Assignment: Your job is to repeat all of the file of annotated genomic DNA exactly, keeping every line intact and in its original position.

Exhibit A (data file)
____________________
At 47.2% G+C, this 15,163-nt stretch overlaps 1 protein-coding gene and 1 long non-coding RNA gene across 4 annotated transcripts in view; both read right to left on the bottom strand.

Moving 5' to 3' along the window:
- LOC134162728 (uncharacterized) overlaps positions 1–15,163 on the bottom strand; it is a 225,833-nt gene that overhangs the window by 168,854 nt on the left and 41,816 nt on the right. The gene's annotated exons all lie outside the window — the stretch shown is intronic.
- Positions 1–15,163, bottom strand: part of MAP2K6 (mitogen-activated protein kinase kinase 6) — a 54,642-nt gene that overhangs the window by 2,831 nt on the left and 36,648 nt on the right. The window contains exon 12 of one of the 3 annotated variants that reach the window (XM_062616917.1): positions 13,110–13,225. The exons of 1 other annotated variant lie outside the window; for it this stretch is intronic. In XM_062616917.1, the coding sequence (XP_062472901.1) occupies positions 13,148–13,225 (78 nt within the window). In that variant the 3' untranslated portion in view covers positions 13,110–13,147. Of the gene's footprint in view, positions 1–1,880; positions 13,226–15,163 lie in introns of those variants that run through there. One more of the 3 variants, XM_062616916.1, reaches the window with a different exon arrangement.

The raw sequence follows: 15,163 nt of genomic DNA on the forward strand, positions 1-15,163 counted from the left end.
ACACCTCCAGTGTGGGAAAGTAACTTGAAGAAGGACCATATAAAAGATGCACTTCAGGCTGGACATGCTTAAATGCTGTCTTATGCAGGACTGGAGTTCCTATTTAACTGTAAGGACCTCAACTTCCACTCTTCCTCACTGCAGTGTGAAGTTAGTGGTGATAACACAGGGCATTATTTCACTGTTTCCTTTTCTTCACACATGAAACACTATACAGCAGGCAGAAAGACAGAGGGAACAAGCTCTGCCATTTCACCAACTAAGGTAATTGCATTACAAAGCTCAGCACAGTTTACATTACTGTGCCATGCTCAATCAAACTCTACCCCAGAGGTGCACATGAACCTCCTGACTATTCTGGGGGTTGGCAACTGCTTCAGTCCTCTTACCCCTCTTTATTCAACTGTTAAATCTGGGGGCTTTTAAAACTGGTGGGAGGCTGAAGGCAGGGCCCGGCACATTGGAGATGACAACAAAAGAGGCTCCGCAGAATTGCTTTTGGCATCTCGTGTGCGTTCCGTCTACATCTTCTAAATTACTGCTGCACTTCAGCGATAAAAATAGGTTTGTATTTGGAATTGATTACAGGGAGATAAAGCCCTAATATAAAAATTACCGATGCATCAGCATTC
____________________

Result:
At 47.2% G+C, this 15,163-nt stretch overlaps 1 protein-coding gene and 1 long non-coding RNA gene across 4 annotated transcripts in view; both read right to left on the bottom strand.

Moving 5' to 3' along the window:
- LOC134162728 (uncharacterized) overlaps positions 1–15,163 on the bottom strand; it is a 225,833-nt gene that overhangs the window by 168,854 nt on the left and 41,816 nt on the right. The gene's annotated exons all lie outside the window — the stretch shown is intronic.
- Positions 1–15,163, bottom strand: part of MAP2K6 (mitogen-activated protein kinase kinase 6) — a 54,642-nt gene that overhangs the window by 2,831 nt on the left and 36,648 nt on the right. The window contains exon 12 of one of the 3 annotated variants that reach the window (XM_062616917.1): positions 13,110–13,225. The exons of 1 other annotated variant lie outside the window; for it this stretch is intronic. In XM_062616917.1, the coding sequence (XP_062472901.1) occupies positions 13,148–13,225 (78 nt within the window). In that variant the 3' untranslated portion in view covers positions 13,110–13,147. Of the gene's footprint in view, positions 1–1,880; positions 13,226–15,163 lie in introns of those variants that run through there. One more of the 3 variants, XM_062616916.1, reaches the window with a different exon arrangement.

The raw sequence follows: 15,163 nt of genomic DNA on the forward strand, positions 1-15,163 counted from the left end.
ACACCTCCAGTGTGGGAAAGTAACTTGAAGAAGGACCATATAAAAGATGCACTTCAGGCTGGACATGCTTAAATGCTGTCTTATGCAGGACTGGAGTTCCTATTTAACTGTAAGGACCTCAACTTCCACTCTTCCTCACTGCAGTGTGAAGTTAGTGGTGATAACACAGGGCATTATTTCACTGTTTCCTTTTCTTCACACATGAAACACTATACAGCAGGCAGAAAGACAGAGGGAACAAGCTCTGCCATTTCACCAACTAAGGTAATTGCATTACAAAGCTCAGCACAGTTTACATTACTGTGCCATGCTCAATCAAACTCTACCCCAGAGGTGCACATGAACCTCCTGACTATTCTGGGGGTTGGCAACTGCTTCAGTCCTCTTACCCCTCTTTATTCAACTGTTAAATCTGGGGGCTTTTAAAACTGGTGGGAGGCTGAAGGCAGGGCCCGGCACATTGGAGATGACAACAAAAGAGGCTCCGCAGAATTGCTTTTGGCATCTCGTGTGCGTTCCGTCTACATCTTCTAAATTACTGCTGCACTTCAGCGATAAAAATAGGTTTGTATTTGGAATTGATTACAGGGAGATAAAGCCCTAATATAAAAATTACCGATGCATCAGCATTC